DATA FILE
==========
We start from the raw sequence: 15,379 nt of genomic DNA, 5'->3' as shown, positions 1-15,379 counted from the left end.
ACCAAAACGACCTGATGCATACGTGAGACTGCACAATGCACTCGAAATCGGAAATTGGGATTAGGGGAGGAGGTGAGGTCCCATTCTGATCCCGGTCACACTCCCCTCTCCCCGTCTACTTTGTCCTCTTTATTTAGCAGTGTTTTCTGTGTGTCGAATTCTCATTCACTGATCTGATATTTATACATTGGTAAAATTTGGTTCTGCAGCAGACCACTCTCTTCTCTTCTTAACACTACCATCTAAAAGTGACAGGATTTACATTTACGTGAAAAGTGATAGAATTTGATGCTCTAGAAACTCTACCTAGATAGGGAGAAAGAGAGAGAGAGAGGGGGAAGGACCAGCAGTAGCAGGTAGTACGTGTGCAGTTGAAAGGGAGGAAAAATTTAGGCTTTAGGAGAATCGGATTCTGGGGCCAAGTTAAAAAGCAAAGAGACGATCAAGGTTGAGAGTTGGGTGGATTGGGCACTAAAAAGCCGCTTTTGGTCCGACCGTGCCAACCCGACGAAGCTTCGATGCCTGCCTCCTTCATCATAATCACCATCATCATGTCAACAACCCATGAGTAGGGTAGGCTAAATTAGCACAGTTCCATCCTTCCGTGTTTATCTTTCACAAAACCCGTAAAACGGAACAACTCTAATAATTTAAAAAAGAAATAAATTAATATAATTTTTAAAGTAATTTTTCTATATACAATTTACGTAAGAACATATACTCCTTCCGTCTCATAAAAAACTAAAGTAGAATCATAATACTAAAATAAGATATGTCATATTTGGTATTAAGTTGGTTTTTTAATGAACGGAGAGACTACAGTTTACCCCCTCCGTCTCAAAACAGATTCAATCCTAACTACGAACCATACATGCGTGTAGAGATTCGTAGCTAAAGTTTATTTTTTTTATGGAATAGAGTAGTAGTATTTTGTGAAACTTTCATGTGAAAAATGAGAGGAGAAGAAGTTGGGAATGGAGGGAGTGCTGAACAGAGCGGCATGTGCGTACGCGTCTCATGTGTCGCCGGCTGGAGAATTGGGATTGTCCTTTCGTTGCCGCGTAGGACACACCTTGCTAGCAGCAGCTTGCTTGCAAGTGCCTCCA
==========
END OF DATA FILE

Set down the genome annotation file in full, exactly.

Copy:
We start from the raw sequence: 15,379 nt of genomic DNA, 5'->3' as shown, positions 1-15,379 counted from the left end.
ACCAAAACGACCTGATGCATACGTGAGACTGCACAATGCACTCGAAATCGGAAATTGGGATTAGGGGAGGAGGTGAGGTCCCATTCTGATCCCGGTCACACTCCCCTCTCCCCGTCTACTTTGTCCTCTTTATTTAGCAGTGTTTTCTGTGTGTCGAATTCTCATTCACTGATCTGATATTTATACATTGGTAAAATTTGGTTCTGCAGCAGACCACTCTCTTCTCTTCTTAACACTACCATCTAAAAGTGACAGGATTTACATTTACGTGAAAAGTGATAGAATTTGATGCTCTAGAAACTCTACCTAGATAGGGAGAAAGAGAGAGAGAGAGGGGGAAGGACCAGCAGTAGCAGGTAGTACGTGTGCAGTTGAAAGGGAGGAAAAATTTAGGCTTTAGGAGAATCGGATTCTGGGGCCAAGTTAAAAAGCAAAGAGACGATCAAGGTTGAGAGTTGGGTGGATTGGGCACTAAAAAGCCGCTTTTGGTCCGACCGTGCCAACCCGACGAAGCTTCGATGCCTGCCTCCTTCATCATAATCACCATCATCATGTCAACAACCCATGAGTAGGGTAGGCTAAATTAGCACAGTTCCATCCTTCCGTGTTTATCTTTCACAAAACCCGTAAAACGGAACAACTCTAATAATTTAAAAAAGAAATAAATTAATATAATTTTTAAAGTAATTTTTCTATATACAATTTACGTAAGAACATATACTCCTTCCGTCTCATAAAAAACTAAAGTAGAATCATAATACTAAAATAAGATATGTCATATTTGGTATTAAGTTGGTTTTTTAATGAACGGAGAGACTACAGTTTACCCCCTCCGTCTCAAAACAGATTCAATCCTAACTACGAACCATACATGCGTGTAGAGATTCGTAGCTAAAGTTTATTTTTTTTATGGAATAGAGTAGTAGTATTTTGTGAAACTTTCATGTGAAAAATGAGAGGAGAAGAAGTTGGGAATGGAGGGAGTGCTGAACAGAGCGGCATGTGCGTACGCGTCTCATGTGTCGCCGGCTGGAGAATTGGGATTGTCCTTTCGTTGCCGCGTAGGACACACCTTGCTAGCAGCAGCTTGCTTGCAAGTGCCTCCA